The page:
‘ONARI capsule’ toy shop BY Yuji tanabe ARCHITECTS

Located on the Onari shopping street in Kamakura, Japan, the ‘Onari Capsule’ by Yuji Tanabe Architects was once an optics shop but has now transformed into a fun capsule toy store. With 65 capsule toy machines and two mirrors facing each other inside the compact space, the Japanese architect aimed to make the interior look as wide as possible from the outside. It was important to create a visual presence that stands out in the shopping district while maintaining a Japanese traditional feel in the city of Kamakura using lanterns, oren curtains, cypress lattices, En-Mado, and faintly reflective silver-leaf paper on the ceiling. The architect also introduce the idea of collecting used capsules by creatively designing an interactive lattice wall to place used capsules between the intervals. 

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street view of the onari toy store

all images courtesy of  Yuji Tanabe Architects

glass windows and a low wainscot reveal the capsules 

The Onari shopping street leading to the west exit of the station is more frequented by locals, which is where the toy shop is located, than the Komachi shopping street at the east exit, which leads to Tsurugaoka Hachimangu Shrine, a landmark of the city.  Nevertheless in recent years Onari has also been used as a sightseeing route to the sea and the Great Buddha of Hase, thus adding historical value to the shopping district and preserving culture and tradition within the Onari Capsule shop. Yuji Tanabe Architects creatively aimed to renovate and revive the previoulsy known optics store.  Originally this compact store had about 6 tatami mats with a width of 3.4m (11.2 ft)  and a depth of 2.8m (9.2 ft). On the exterior facing the street, there was a frame door and a glass window that leaves a low wall wainscot–an area of wooden paneling on the lower part of the walls of a room– that effectively exposed the interior of the store to the passers-by on the street.onari capsule capsule toy shop in japan 7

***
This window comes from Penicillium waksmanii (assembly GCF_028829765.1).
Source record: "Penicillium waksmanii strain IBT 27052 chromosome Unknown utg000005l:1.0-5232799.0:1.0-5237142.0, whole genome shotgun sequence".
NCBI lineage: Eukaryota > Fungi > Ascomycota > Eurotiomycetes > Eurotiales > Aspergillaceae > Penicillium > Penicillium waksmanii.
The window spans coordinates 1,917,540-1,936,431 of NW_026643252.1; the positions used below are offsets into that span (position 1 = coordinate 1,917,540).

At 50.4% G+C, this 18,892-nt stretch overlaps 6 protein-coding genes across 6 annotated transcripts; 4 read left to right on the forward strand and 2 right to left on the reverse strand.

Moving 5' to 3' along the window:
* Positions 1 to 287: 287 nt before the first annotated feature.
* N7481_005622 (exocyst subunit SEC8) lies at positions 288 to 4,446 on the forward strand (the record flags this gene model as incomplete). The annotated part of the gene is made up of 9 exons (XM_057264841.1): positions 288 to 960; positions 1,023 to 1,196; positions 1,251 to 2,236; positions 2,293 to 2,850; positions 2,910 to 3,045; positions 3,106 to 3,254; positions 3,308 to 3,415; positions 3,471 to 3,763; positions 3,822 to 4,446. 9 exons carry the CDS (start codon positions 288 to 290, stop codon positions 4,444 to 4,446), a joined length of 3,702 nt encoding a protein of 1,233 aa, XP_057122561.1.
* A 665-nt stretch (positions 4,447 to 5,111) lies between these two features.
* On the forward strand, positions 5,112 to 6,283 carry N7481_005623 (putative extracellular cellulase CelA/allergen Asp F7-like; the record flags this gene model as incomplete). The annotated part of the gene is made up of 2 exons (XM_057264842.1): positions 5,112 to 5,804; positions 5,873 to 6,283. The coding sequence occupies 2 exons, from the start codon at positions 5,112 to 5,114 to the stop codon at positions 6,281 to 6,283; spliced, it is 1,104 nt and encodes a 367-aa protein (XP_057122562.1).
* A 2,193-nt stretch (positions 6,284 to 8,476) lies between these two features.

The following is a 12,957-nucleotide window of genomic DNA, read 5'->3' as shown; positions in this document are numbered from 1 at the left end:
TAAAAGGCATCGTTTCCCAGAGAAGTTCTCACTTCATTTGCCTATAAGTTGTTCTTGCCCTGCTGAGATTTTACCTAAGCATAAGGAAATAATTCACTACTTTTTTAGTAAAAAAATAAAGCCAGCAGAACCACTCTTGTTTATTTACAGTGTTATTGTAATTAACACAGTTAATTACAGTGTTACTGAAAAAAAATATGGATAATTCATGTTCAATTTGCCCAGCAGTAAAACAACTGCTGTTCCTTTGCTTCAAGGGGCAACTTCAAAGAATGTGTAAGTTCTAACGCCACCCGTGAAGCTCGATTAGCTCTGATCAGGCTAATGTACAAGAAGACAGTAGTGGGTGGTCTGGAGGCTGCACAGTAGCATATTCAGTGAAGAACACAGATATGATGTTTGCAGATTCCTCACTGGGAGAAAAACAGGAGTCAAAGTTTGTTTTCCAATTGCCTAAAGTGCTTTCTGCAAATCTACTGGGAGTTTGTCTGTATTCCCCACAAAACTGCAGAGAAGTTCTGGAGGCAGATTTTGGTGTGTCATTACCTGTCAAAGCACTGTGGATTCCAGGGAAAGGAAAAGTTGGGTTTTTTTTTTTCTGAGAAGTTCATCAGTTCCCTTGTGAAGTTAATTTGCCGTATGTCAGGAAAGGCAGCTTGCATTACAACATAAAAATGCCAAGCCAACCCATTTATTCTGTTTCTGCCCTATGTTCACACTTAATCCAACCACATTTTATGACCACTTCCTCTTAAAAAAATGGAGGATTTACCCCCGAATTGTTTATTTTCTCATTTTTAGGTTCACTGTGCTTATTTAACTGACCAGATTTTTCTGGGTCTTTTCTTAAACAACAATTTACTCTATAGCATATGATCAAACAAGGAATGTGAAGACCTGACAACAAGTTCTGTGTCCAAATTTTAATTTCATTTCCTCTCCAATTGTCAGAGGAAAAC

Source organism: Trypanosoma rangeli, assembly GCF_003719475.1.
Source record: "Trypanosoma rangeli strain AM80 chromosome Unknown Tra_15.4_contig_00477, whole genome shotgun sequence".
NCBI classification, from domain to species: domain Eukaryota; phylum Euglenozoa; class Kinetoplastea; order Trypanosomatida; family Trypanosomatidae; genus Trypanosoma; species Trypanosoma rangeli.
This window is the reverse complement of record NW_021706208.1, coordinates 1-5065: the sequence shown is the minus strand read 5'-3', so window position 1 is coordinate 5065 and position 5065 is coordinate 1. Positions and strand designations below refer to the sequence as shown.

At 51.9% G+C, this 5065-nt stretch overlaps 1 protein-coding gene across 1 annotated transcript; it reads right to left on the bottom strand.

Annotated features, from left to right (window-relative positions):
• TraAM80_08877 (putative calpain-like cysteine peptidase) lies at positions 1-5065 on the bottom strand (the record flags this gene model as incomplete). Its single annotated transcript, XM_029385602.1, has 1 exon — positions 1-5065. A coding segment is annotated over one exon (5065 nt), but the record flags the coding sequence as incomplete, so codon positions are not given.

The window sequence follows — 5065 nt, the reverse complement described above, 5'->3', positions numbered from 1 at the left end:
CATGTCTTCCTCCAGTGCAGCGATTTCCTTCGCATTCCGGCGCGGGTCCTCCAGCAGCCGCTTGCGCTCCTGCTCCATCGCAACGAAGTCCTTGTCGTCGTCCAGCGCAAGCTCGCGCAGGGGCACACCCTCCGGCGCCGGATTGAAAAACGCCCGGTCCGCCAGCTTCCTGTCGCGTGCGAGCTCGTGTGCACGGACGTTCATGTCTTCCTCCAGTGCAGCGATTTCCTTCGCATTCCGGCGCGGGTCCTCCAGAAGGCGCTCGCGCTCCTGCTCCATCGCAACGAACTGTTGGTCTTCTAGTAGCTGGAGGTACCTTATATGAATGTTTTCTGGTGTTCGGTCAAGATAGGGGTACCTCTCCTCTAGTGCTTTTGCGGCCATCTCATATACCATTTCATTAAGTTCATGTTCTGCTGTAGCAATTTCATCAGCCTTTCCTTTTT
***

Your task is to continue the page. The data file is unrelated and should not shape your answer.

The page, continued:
65 capsule machines are mirrored to illude an infinite space 

From the shop’s entrance, 65 capsule toy machines look multiplied infinitely by a 3.4m (11.2 ft)  high mirror on the right side. In addition, the 45mm square Japanese cypress lattices on the mirrored surface are arranged at intervals of 4 types (45mm, 55mm, 65mm, 75mm). The interval spaces account for the standard capsule sizes since the lattices function as a system that collects empty capsules. The capsule is inserted between two lattices after taking out the contents inside– a fun way to recycle the capsules. 

The cypress lattice was cut out with En-Mado (circles) of different sizes on both sides. By making the En-Mado on the entrance side smaller than the one on the opposite side, the reflection on the mirror makes it appear smaller. In other words, the perspective is emphasized, and therefore  it feels farther than the actual distance.  Kamakura was a capital city in 800 years ago and it has a long history, which is why the Onari Capsule is a place that holds historical value and proposes a new way of sustaining the culture around capsule toy shops while providing a fun approach to recycling the capsules. 

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mirror wall on one side of the store creating the illusion of infinite capsules